December 05, 2019
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Bird dogs embody the ‘Christmas Spirit’ year-round

Julie Harris | BDN
Julie Harris | BDN
Brittany dogs Quincy, Sassy and Bullet play in their outside fenced-in yard last winter. Quincy and Bullet are co-owned by Julie Harris of Hermon and John Short of Acton, and Harris owns Sassy.

There’s a lot of discussion about “Christmas Spirit” this time of year, for obvious reasons. But it occurred to me that bird dogs — at least the three Brittany dogs with which I share my life — illustrate Christmas spirit year-round.

Bird dogs by nature and breeding have a lot of energy. They need it to be able to spend hours at a time hunting for their quarry through woods and fields that are not always easy to navigate.

They have keen senses of smell, sight and hearing, and combined with their natural energy and intelligence, the dogs are bouncy, busy and bring a special aura of life to whatever space they occupy — no matter what breed of bird dog they are.

But energy alone does not constitute Christmas spirit. There also needs to be generosity, loyalty, trust, faith, understanding, forgiveness and of course, love. Human-dog relationships often have these qualities, but the human-bird dog relationship is special.

Just look at it from the dog’s perspective. The dog spends hours in the woods and fields finding a bird, then points it out to its human, who presumably shoots it and asks the dog to bring it back to him. So the benefit of all of the dog’s work goes to his human.

You would think that would put the dog in a bad mood, but it will go out again and again to repeat the process, never seeking a different outcome. So what is the dog’s reward you ask?

There is the fun of the hunt. Don’t dismiss it as not much of a reward because this is what bird dogs are wired to do. And what better reward than to do what your whole being says you should?

There also is praise for a job well done. Dogs are so happy when their humans are happy with them. They want to please, for the most part, although there are a few independent thinkers. My 12½-year-old Brittany, Sassy, wants me to be happy that she’s doing what SHE wants to do. In the end, we compromise. She is happy to steal my socks — and I am happy if she doesn’t take my stolen socks outside, where I will never find them.

The care the dogs receive from their humans also is a form of reward. A bowl full of fresh food, clean water and a warm and dry place to sleep all indicate to them they have value to the human. Some bird dogs get this care in a kennel situation in which they have daily interaction with their humans, while others live in the house with their people as part of the daily family machine.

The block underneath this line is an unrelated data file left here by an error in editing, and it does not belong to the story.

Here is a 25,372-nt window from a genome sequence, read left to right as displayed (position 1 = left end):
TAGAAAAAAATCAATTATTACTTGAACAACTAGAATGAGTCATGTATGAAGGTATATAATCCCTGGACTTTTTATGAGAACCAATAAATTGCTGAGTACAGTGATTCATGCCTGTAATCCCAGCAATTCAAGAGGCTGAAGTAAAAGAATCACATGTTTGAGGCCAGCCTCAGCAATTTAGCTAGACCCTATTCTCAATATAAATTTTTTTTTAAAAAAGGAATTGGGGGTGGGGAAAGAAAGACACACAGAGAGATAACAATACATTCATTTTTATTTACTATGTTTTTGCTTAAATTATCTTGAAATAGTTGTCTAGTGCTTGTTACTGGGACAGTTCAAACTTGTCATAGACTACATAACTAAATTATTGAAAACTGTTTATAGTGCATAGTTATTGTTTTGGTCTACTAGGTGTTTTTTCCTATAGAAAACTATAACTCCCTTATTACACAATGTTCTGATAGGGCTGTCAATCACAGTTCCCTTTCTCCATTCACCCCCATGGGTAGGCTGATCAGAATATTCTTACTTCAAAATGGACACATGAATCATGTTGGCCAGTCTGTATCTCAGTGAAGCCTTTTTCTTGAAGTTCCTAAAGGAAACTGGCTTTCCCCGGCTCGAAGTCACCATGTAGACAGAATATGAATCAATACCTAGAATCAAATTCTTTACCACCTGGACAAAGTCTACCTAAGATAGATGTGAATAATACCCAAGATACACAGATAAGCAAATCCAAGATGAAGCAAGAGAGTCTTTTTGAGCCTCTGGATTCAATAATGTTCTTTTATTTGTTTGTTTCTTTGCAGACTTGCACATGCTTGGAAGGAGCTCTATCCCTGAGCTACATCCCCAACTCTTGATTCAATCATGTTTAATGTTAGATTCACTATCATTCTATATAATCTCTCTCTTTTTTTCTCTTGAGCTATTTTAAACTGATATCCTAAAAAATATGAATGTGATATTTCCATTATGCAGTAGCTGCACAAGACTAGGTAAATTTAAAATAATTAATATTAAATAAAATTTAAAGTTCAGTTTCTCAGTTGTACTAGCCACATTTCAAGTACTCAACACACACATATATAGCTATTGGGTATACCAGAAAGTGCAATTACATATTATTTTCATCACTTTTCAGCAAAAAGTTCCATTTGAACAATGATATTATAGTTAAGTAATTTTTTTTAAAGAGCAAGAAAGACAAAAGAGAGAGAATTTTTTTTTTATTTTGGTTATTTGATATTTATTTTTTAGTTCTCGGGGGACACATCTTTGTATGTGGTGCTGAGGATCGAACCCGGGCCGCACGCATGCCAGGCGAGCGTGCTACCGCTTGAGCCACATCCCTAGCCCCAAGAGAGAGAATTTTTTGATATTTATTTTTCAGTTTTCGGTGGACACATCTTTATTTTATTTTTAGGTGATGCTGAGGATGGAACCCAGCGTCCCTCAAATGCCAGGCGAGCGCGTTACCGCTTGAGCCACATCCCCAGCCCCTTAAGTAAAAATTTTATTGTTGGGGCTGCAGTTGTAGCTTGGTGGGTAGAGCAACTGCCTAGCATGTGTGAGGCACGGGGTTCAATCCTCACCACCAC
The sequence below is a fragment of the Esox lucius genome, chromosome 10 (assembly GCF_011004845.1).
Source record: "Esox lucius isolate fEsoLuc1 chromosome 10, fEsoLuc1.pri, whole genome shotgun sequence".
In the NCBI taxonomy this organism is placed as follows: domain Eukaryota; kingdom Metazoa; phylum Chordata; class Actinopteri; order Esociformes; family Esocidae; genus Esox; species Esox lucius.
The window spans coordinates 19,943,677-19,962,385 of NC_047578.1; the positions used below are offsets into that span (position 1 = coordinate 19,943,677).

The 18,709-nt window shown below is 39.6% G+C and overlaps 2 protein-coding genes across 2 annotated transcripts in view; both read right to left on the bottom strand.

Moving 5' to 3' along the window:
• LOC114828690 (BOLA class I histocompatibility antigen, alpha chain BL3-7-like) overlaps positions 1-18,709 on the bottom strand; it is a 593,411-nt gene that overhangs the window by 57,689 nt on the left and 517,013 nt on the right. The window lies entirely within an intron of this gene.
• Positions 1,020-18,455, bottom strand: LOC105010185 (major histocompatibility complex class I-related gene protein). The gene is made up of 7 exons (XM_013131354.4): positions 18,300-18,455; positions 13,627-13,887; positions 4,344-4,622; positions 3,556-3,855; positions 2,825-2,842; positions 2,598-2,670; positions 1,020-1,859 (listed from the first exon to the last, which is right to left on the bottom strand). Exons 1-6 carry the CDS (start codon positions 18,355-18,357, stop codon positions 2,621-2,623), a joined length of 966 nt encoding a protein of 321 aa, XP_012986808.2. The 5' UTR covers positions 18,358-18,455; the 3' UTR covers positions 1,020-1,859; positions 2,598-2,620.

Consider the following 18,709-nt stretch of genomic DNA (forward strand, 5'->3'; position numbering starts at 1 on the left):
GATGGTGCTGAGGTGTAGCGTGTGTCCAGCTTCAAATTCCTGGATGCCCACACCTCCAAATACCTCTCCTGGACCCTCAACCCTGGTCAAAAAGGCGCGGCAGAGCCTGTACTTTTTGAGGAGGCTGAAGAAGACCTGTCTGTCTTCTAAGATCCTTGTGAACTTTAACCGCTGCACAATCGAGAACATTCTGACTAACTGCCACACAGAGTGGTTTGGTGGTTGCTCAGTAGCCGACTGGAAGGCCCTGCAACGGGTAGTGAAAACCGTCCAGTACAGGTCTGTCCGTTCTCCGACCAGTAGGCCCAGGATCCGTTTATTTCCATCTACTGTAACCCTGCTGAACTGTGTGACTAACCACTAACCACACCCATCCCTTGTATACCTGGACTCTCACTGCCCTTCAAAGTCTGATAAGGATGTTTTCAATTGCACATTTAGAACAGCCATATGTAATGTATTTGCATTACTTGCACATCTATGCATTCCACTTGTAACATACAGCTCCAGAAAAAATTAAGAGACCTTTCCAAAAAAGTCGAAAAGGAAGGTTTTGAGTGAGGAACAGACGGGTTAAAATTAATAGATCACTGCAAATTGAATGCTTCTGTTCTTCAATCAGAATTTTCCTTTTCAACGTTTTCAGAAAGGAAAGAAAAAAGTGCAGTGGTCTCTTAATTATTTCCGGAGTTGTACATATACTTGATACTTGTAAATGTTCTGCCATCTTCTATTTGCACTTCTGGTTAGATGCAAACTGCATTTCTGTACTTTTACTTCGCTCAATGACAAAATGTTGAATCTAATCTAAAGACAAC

My dogs live in the house with me. Sometimes I feel like they’ve taken over when they are all enthusiastic at once, but really they just live with me.

How we care for them — the tone of our caring — can make or break the bonds of trust, loyalty and faith that are built up in the field and woods. Some would say those bonds start at home and extend to the field. I think it’s an infinite loop. Sort of a chicken and egg thing.

Treating my bird dogs the way I would want to be treated comes back to me in positive ways hundreds of times over. They know when it’s time to work: Bell collars, the pea-whistle around my neck I use to direct them while they are hunting, my hunting attire and my shotgun are indicators to them of it.

They also have ample time for play outside in their large fenced-in yard, and with toys inside from their overflowing toy boxes in the house. They have individual time with me to hang out in my recliner or do a specific activity or training, and most of the time, they sleep with me.

I feel blessed to share my life with these happy, well-adjusted, well-cared for bird dogs that greet me every morning or when I come home with all of the enthusiasm they can muster. In their own beautiful way, they simply bring the essence of the “Christmas Spirit” into my life year-round.

My bird dogs never judge and always forgive my unpredictable human responses to life’s happenings. They simply stay close to me in a quiet way, perhaps touching me somehow, or bring me one of their toys in efforts to calm whatever my upset is. They are intuitive and adaptable.

These moments in which they care for me are an important part of the respect we have built together. They blindly accept my care for them, and I try to follow their example when they care for me. It’s part of my confidence in our relationship.

Everyone wants to be part of a community that cares.

Julie Murchison Harris is community editor at Bangor Daily News. She is widowed and shares her life with three Brittanys — Sassy, age 12; Bullet, 10, and Quincy, 4 — in an old farmhouse in Hermon.

 



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